ment of the global economy.
The S&P 500 company, often
regarded as an economic bellwether
given its exposure to world trade, lost
$6.2bn of its market value as it slashed
its profits outlook for the rest of the year.
In the latest warning from corporate
America of a deteriorating outlook,
Fred Smith, FedExexecutive chairman,
said the world economy “continues to
soften” even though the US consumer


remained a “remarkable driver”. Point-
ing to contagion risks of the US-China
trade war, he said Europe and Germany
in particular would feel the pinch unless
the dispute was soon resolved.
“There is a lot of whistling past the
graveyard about the US consumer and
the US economy, versus what’s going on
globally,” the FedEx founder told ana-
lysts on a conference call.
“G e r m a n y ’s c o n t r a c t i o n i s
because... they’re not selling as much
to China, which is a huge customer of
Europe,” he added. “Most people don’t
think about [that].”
FedEx, which handles more than 15m
shipments each day, predicted annual
world trade volumes would contract
this year for the first time since 2009.
All big exporting economies had been
hit by a slowdowvn, especially those in
Asia with high exposure to China, said

Brie Carere, executive vice-president.
Brexit uncertainty, she said, was weigh-
ing on several countries in Europe and
the UK, where “no sector has been
immune to the negative impact”.
Wall Street analysts, however, ques-
tioned whether the results from FedEx,
where quarterly revenues were
unchanged from a year ago at $17.05bn,
said more about its own difficulties.
The Memphis-based company, which
previously anticipated a low single-digit
percentage point increase in adjusted
earnings per share this financial year,
now expects a decline from $13.25 last
year to between $10.00 and $12.00.
“This is, I think, the fifth straight
quarter of either missing... numbers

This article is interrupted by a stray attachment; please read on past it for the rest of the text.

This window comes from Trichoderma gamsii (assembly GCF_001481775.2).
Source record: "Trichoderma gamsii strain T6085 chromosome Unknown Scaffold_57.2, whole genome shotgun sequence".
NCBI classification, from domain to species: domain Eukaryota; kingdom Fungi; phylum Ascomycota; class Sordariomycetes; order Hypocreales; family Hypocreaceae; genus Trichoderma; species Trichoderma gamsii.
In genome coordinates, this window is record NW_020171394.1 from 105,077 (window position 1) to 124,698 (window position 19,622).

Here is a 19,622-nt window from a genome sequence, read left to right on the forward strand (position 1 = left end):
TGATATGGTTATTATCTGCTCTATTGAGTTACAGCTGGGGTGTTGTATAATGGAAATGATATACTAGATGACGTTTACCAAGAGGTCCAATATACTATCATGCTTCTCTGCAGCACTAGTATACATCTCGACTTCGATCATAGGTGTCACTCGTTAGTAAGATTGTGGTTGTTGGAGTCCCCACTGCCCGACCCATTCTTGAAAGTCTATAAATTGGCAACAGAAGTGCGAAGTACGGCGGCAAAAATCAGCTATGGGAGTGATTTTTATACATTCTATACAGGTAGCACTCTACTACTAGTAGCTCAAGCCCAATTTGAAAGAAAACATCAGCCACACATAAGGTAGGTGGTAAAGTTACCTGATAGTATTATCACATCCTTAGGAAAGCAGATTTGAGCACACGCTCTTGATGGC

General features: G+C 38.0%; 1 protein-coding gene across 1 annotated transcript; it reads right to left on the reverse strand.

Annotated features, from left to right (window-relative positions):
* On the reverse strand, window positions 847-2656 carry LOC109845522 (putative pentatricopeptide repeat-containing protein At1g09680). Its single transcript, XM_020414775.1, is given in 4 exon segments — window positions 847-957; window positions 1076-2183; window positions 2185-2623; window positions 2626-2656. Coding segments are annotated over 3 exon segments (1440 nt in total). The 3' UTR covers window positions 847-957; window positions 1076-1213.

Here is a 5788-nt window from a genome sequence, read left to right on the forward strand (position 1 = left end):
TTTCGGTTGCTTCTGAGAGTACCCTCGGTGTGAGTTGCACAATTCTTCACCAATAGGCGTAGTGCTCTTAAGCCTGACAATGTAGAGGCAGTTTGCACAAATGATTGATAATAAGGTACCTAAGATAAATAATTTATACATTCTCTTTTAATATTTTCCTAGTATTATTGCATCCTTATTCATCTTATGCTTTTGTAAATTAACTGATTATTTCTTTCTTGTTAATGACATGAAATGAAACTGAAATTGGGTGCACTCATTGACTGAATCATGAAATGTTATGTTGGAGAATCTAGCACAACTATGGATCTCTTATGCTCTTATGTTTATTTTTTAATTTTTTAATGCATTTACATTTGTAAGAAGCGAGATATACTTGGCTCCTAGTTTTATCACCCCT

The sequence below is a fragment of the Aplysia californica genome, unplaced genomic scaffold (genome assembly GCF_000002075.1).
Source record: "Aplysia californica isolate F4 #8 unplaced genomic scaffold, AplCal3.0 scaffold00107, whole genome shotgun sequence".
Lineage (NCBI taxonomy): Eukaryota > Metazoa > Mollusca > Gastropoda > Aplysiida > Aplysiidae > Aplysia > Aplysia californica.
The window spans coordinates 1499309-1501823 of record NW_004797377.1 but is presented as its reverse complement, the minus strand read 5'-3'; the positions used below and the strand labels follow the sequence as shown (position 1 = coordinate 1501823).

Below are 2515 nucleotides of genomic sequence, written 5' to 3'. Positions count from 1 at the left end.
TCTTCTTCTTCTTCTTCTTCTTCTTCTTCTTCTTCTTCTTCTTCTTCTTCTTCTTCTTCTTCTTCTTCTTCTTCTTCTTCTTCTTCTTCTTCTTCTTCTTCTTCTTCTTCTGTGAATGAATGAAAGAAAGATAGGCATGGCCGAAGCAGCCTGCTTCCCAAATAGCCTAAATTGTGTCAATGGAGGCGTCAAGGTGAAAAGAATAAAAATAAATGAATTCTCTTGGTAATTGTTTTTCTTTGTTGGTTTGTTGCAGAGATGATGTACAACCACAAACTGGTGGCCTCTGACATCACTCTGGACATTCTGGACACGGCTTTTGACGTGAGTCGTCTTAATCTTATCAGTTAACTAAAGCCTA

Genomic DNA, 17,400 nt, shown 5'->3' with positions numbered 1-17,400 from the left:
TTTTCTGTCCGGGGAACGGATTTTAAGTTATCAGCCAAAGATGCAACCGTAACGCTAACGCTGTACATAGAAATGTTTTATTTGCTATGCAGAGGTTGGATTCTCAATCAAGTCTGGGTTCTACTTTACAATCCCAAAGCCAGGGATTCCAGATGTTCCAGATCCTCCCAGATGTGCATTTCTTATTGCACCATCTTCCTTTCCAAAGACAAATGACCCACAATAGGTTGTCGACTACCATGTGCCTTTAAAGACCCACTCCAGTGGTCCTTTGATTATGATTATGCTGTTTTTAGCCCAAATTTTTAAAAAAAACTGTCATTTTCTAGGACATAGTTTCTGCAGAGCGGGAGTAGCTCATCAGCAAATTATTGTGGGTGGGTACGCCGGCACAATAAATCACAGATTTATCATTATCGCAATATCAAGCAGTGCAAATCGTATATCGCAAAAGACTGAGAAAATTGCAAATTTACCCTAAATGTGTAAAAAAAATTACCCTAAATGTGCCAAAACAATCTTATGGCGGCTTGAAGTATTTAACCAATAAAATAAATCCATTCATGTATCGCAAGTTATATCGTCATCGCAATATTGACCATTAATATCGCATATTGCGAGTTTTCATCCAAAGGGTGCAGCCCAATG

or cutting guidance,” said Scott Group,
analyst at Wolfe Research, on the call,
questioning whether further reductions
could be in the pipeline.

Among other setbacks, executives
cited costs in the ground shipping busi-
ness and theend of a tie-up ith Ama-w
zon to deliver packages in the US. FedEx
called time last month on its contract
with the ecommerce group, which is
taking more control of its shipping.
While the tie-up represented only a
small proportion of revenues, Mr Smith
said near-term profits would be hit
given “flow-through to the bottom line”.
FedEx said it was trying to deal with
its challenges in part by reducing capac-
ity. The companysaid it planned to
retire at least 20 aircraft.
Other initiatives include ground han-
dling of large packagesand deepening
ties with US retailers that have been
expanding their ecommerce options,
and delivery deals with companies such
as Chewy and Dick’s Sporting Goods.
See Lex

Support services


FedEx shares drop 14% on sales gloom


Bellwether delivery group


rattles investors with


dismal global outlook


R I C H A R D WAT E R S— SAN FRANCISCO


Big Tech is facing the prospect of broad
sectoral regulation that goes well
beyond the narrow antitrust focus that
has defined government interest in the
industry in recent decades, according to
Brad Smith,Microsoft’s president and
top lawyer. However, a break-up of
today’s dominant online platforms
seems unlikely, he suggested.
In an interview this week, Mr Smith,
who joined Microsoft in 1993, predicted
a return to a period when government
set broad rulesfor how particular indus-
try sectors operate, rather than focusing
on individual cases of economic harm
caused by monopolists.
The shift reflects the wide range of
concerns stirred up by today’s leading
consumer tech companies, including
privacy and the mass collection of data.
Also, the fact that a number of different
companies are involved, rather than a
single dominant monopolist, makes
broader action likely, he suggested.
“It won’t surprise me if we see more
focus in Brussels, and perhaps even in


Washington, on that set of issues and not
one thing alone,” Mr Smith said.
Changes in the way regulators think
about competition are also reshaping
the response to tech’s market power, he
added, with “new schools of antitrust
thinking” taking hold.
That is leading to broader theories of
potential harm, not just those to do with
limiting competition or pushing up
prices for consumers.